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Vintage after vintage, the wines of Château Palmer express our vision of an exceptional wine. We believe that it is born of the mysterious trilogy – terroir, history, memory – and all of our efforts are concentrated on bringing it into the world. Distinction, high standards and commitment are the values that guide every choice we make from the vineyard to the table where the wine is served.
Knowing your terroir, your grapes, and your wines – this is a threefold enterprise of patient observation. What seems to be a given is in fact a matter of exacting standards at every moment. To know the terroir you have to become intimately familiar with it. We strive to know the grape variety, subsoil, and exposure of each and every plot but also of each and every row within the plot, as we regard every vine as a unique individual. To know our grapes well, we closely monitor their development until maturity. To know our wines, we taste the batches, the vats, the barrels, and the bottles again and again.
Progress in œnology has provided us with insight into the development of wines. Progress in agronomy has given us a better understanding of the life of our vineyards. This makes for more precision in our interventions as much in the winery as in the vineyards. Applying the best technical innovations in a spirit of reconciliation between science and craftsmanship, we use all relevant means to reveal the unique character of the Palmer terroir with each new vintage.
With the grapes that nature offers us, our job is to create the best possible wine. Is this craftsmanship or artistry? No doubt both. Like skilled craftspeople that love their trade, we select and blend the batches with meticulous care. And like artists, we let ourselves be swept away by the work that is born, as it imposes itself upon our will, surprises, amazes and transcends us.
Ultimately our goal is to make Château Palmer wines as desirable as can be. To achieve this, everything we do, whether we work in the vineyard, the winery, or in the offices, is informed by high standards and a sense of detail Nothing is left to chance, not the choice of paper for a label, or that of an etching for the wood crates, or of a theme for a reception.
Characteristics of the Palmer 1959 vintage
A truly outstanding vintage and the first to be qualified as “the vintage of the century”.
Flowering took place in excellent conditions thanks to fine, mild weather in spring. July was hot and dry with exceptionally high temperatures. The dry weather continued in August and this led to widespread vine stress. As a result, the ripening process slowed down considerably until some welcome rainfall came in mid September. Throughout the harvest the weather remained fine and dry.
1959 was a hot, dry year that produced powerful, full-bodied wines. They are rich and opulent in style, with intense colour and low acidity.
Harvest dates: from 09/21/1959 to 10/07/1959
www.cellartracker.com, Eric Levine, 06/01/2006
« Smoky, sultry, WOW what a nose!!! Mmm, the palate entry is spicy, cedar, some Asian Five Spice, very sharp and intense. And as intense as it was when you first sipped it, this was utterly seamless across the palate, unreal, just unreal texture. This was my preferred wine of the flight, and wow what a treat!!!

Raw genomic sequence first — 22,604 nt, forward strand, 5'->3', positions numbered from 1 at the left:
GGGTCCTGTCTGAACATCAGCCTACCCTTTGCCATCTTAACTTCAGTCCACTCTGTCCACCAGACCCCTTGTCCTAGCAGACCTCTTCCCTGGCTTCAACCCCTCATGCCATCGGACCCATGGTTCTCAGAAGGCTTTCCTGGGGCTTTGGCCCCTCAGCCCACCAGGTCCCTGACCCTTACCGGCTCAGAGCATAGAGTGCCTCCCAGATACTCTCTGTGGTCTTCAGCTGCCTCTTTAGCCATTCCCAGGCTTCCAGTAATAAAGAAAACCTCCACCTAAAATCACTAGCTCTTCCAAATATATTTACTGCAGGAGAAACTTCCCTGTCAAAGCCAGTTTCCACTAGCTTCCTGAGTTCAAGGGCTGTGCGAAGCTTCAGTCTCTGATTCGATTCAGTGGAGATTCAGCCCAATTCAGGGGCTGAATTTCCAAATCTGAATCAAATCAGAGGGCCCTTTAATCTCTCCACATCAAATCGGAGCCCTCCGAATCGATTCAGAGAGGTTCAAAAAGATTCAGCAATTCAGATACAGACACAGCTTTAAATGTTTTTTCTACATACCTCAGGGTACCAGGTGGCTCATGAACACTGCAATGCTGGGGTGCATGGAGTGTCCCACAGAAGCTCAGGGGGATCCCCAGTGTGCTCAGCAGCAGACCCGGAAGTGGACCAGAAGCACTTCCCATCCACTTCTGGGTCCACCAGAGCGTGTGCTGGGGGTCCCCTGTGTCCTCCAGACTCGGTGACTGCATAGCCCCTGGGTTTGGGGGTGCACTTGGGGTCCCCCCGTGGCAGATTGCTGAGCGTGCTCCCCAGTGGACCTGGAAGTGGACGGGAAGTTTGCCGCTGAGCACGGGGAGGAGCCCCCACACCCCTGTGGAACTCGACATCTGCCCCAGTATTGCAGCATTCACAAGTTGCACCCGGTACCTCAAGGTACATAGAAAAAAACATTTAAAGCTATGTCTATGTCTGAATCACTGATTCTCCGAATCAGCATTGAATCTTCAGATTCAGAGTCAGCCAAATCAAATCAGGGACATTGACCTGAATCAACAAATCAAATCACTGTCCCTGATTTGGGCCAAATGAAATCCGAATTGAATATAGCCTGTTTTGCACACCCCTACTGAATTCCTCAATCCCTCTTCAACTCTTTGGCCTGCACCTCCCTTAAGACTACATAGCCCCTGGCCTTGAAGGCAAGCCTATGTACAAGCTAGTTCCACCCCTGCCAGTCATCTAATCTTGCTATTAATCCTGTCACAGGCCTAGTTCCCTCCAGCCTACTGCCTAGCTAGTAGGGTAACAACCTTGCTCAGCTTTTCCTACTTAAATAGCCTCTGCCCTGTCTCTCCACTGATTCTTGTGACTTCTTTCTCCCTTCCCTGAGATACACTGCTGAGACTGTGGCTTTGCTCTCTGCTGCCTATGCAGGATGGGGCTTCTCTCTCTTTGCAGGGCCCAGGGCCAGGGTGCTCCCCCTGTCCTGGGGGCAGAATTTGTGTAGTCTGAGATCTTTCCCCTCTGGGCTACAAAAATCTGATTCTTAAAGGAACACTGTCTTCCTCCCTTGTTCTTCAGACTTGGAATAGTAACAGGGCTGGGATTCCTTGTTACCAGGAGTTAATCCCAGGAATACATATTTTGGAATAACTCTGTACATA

The Vine, Clive Coates, 04/01/2004
« Superior to Château Margaux itself, which is elegant, refined and fragrant, though now showing a bit of age, is Palmer, another of the stars of the vintage. This is a wine of great finesse and complexity, a lovely subtle, fruity, velvety bottle, which still has a fine future ahead of it.
Medium-full, mature colour. Splendidly rich, complex nose. This is even better than Château Margaux, good as it is. It is richer, fatter and more old viney. Though the colour is less intense, this is more profound and more vigorous at the end. Super. »
Engagement, JNT, 01/01/2001
« The 59 is an interesting bottle. The two I have were bottled in the UK (as I believe was common practice during that time). We opened this one to celebrate our engaugement.
After decanting and blowing off the usual old wine funk smell this wine opened up after about 30 minutes in the glass to reveal Palmers trademark floral notes- with hints of fruit and subtle nuances of terroir in the background-mushrooms, grains, etc., a wonderful balance across the palate incorperated with a stable/soft tannins...followed by a lengty finish of about 25 seconds. This is one of the most outstanding Palmers I have had. It has the guts to last another 30 years easily. If only I could find more. »
Bordeaux Total, René Gabriel, 12/01/1998
« Un rouge rubis clair d'une évolution moyenne. Au nez un grand Bourgogne, des dattes, des cynorrhodons. En bouche fin juteux, mais plutôt mince et accentuant sur la finesse, une finale virevolante.
Bordeaux 1959 was proclaimed the wine year of the century by overzealous journalists. Even though it was an excellent year, it simply was not the best of the century. The year started off with ideal weather conditions. Summer was perfect all the way until the autumn, when the rains came in mid-September. But the rains made way for hot, dry weather, thus setting a magnificent stage for the start of the harvest. The result was a truly ripe and juicy crop. The reds are typically full-bodied, with soft acidity and a fat mouthfeel that comes from the high alcohol content. Even though the vintage is generally compared to 1961, it has much in common with the 1949. The Sauternes vintage was equally a success and the region produced some very long-lived wines. Once again the Château Lafite-Rothschild achieved complete success, sharing the title of best wine of the vintage with the Haut-Brion. Right on their heels is the Pétrus, which should be decanted for at least three hours before drinking, and the La-Mission-Haut-Brion.